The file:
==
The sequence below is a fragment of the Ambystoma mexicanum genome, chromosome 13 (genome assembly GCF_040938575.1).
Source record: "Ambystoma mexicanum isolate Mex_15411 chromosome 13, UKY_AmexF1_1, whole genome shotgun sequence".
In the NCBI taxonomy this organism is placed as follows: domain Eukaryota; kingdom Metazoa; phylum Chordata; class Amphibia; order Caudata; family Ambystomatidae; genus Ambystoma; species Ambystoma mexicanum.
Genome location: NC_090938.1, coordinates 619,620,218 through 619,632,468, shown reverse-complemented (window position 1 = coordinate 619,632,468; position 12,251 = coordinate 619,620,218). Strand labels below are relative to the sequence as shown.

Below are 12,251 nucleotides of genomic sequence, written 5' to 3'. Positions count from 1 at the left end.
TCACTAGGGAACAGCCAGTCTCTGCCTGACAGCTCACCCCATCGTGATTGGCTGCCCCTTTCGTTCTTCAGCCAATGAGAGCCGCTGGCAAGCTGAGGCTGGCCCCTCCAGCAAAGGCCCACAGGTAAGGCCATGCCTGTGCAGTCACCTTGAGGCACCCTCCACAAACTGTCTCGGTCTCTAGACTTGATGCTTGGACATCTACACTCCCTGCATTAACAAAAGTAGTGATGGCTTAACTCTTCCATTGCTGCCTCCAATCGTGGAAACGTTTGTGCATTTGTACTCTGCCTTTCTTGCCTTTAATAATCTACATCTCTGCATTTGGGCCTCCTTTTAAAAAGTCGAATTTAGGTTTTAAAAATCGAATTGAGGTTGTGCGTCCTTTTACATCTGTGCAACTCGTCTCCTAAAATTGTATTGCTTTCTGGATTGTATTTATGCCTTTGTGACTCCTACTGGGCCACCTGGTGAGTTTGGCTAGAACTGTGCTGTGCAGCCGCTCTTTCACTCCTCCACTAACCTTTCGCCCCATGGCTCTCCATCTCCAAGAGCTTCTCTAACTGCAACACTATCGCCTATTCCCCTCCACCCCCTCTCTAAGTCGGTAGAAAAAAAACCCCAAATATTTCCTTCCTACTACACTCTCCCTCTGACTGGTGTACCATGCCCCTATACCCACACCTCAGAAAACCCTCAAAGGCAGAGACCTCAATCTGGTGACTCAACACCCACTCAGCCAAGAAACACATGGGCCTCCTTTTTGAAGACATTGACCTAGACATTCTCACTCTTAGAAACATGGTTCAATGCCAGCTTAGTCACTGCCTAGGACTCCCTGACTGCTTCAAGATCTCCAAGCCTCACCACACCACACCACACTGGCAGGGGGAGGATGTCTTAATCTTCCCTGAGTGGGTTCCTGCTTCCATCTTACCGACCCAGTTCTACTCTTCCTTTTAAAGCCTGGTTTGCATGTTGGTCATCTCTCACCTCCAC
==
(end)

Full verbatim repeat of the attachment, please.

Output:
The sequence below is a fragment of the Ambystoma mexicanum genome, chromosome 13 (genome assembly GCF_040938575.1).
Source record: "Ambystoma mexicanum isolate Mex_15411 chromosome 13, UKY_AmexF1_1, whole genome shotgun sequence".
In the NCBI taxonomy this organism is placed as follows: domain Eukaryota; kingdom Metazoa; phylum Chordata; class Amphibia; order Caudata; family Ambystomatidae; genus Ambystoma; species Ambystoma mexicanum.
Genome location: NC_090938.1, coordinates 619,620,218 through 619,632,468, shown reverse-complemented (window position 1 = coordinate 619,632,468; position 12,251 = coordinate 619,620,218). Strand labels below are relative to the sequence as shown.

Below are 12,251 nucleotides of genomic sequence, written 5' to 3'. Positions count from 1 at the left end.
TCACTAGGGAACAGCCAGTCTCTGCCTGACAGCTCACCCCATCGTGATTGGCTGCCCCTTTCGTTCTTCAGCCAATGAGAGCCGCTGGCAAGCTGAGGCTGGCCCCTCCAGCAAAGGCCCACAGGTAAGGCCATGCCTGTGCAGTCACCTTGAGGCACCCTCCACAAACTGTCTCGGTCTCTAGACTTGATGCTTGGACATCTACACTCCCTGCATTAACAAAAGTAGTGATGGCTTAACTCTTCCATTGCTGCCTCCAATCGTGGAAACGTTTGTGCATTTGTACTCTGCCTTTCTTGCCTTTAATAATCTACATCTCTGCATTTGGGCCTCCTTTTAAAAAGTCGAATTTAGGTTTTAAAAATCGAATTGAGGTTGTGCGTCCTTTTACATCTGTGCAACTCGTCTCCTAAAATTGTATTGCTTTCTGGATTGTATTTATGCCTTTGTGACTCCTACTGGGCCACCTGGTGAGTTTGGCTAGAACTGTGCTGTGCAGCCGCTCTTTCACTCCTCCACTAACCTTTCGCCCCATGGCTCTCCATCTCCAAGAGCTTCTCTAACTGCAACACTATCGCCTATTCCCCTCCACCCCCTCTCTAAGTCGGTAGAAAAAAAACCCCAAATATTTCCTTCCTACTACACTCTCCCTCTGACTGGTGTACCATGCCCCTATACCCACACCTCAGAAAACCCTCAAAGGCAGAGACCTCAATCTGGTGACTCAACACCCACTCAGCCAAGAAACACATGGGCCTCCTTTTTGAAGACATTGACCTAGACATTCTCACTCTTAGAAACATGGTTCAATGCCAGCTTAGTCACTGCCTAGGACTCCCTGACTGCTTCAAGATCTCCAAGCCTCACCACACCACACCACACTGGCAGGGGGAGGATGTCTTAATCTTCCCTGAGTGGGTTCCTGCTTCCATCTTACCGACCCAGTTCTACTCTTCCTTTTAAAGCCTGGTTTGCATGTTGGTCATCTCTCACCTCCAC